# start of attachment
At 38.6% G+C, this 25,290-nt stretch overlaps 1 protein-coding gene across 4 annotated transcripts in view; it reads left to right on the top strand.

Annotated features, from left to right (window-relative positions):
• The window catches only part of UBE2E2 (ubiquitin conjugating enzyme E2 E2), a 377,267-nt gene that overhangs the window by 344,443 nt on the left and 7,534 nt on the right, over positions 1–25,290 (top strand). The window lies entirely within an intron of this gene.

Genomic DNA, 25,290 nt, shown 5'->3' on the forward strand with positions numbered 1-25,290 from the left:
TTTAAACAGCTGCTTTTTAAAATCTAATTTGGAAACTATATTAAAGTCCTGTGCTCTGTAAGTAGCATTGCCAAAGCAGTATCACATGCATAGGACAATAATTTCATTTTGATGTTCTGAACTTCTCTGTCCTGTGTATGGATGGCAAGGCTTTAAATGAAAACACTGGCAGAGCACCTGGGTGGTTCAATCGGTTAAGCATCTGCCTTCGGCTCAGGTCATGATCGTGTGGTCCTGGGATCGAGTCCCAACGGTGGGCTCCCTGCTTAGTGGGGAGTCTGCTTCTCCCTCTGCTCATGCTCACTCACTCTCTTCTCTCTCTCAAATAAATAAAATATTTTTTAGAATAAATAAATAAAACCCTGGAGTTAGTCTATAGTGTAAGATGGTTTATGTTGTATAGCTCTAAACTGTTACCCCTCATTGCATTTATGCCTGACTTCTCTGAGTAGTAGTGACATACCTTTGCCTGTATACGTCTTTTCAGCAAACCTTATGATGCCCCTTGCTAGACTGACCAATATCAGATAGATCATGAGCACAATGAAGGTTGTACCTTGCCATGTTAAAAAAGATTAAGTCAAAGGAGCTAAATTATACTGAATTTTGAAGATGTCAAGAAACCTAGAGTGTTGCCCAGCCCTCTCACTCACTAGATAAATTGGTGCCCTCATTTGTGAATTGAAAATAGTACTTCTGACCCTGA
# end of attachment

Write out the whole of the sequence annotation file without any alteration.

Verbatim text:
At 38.6% G+C, this 25,290-nt stretch overlaps 1 protein-coding gene across 4 annotated transcripts in view; it reads left to right on the top strand.

Annotated features, from left to right (window-relative positions):
• The window catches only part of UBE2E2 (ubiquitin conjugating enzyme E2 E2), a 377,267-nt gene that overhangs the window by 344,443 nt on the left and 7,534 nt on the right, over positions 1–25,290 (top strand). The window lies entirely within an intron of this gene.

Genomic DNA, 25,290 nt, shown 5'->3' on the forward strand with positions numbered 1-25,290 from the left:
TTTAAACAGCTGCTTTTTAAAATCTAATTTGGAAACTATATTAAAGTCCTGTGCTCTGTAAGTAGCATTGCCAAAGCAGTATCACATGCATAGGACAATAATTTCATTTTGATGTTCTGAACTTCTCTGTCCTGTGTATGGATGGCAAGGCTTTAAATGAAAACACTGGCAGAGCACCTGGGTGGTTCAATCGGTTAAGCATCTGCCTTCGGCTCAGGTCATGATCGTGTGGTCCTGGGATCGAGTCCCAACGGTGGGCTCCCTGCTTAGTGGGGAGTCTGCTTCTCCCTCTGCTCATGCTCACTCACTCTCTTCTCTCTCTCAAATAAATAAAATATTTTTTAGAATAAATAAATAAAACCCTGGAGTTAGTCTATAGTGTAAGATGGTTTATGTTGTATAGCTCTAAACTGTTACCCCTCATTGCATTTATGCCTGACTTCTCTGAGTAGTAGTGACATACCTTTGCCTGTATACGTCTTTTCAGCAAACCTTATGATGCCCCTTGCTAGACTGACCAATATCAGATAGATCATGAGCACAATGAAGGTTGTACCTTGCCATGTTAAAAAAGATTAAGTCAAAGGAGCTAAATTATACTGAATTTTGAAGATGTCAAGAAACCTAGAGTGTTGCCCAGCCCTCTCACTCACTAGATAAATTGGTGCCCTCATTTGTGAATTGAAAATAGTACTTCTGACCCTGA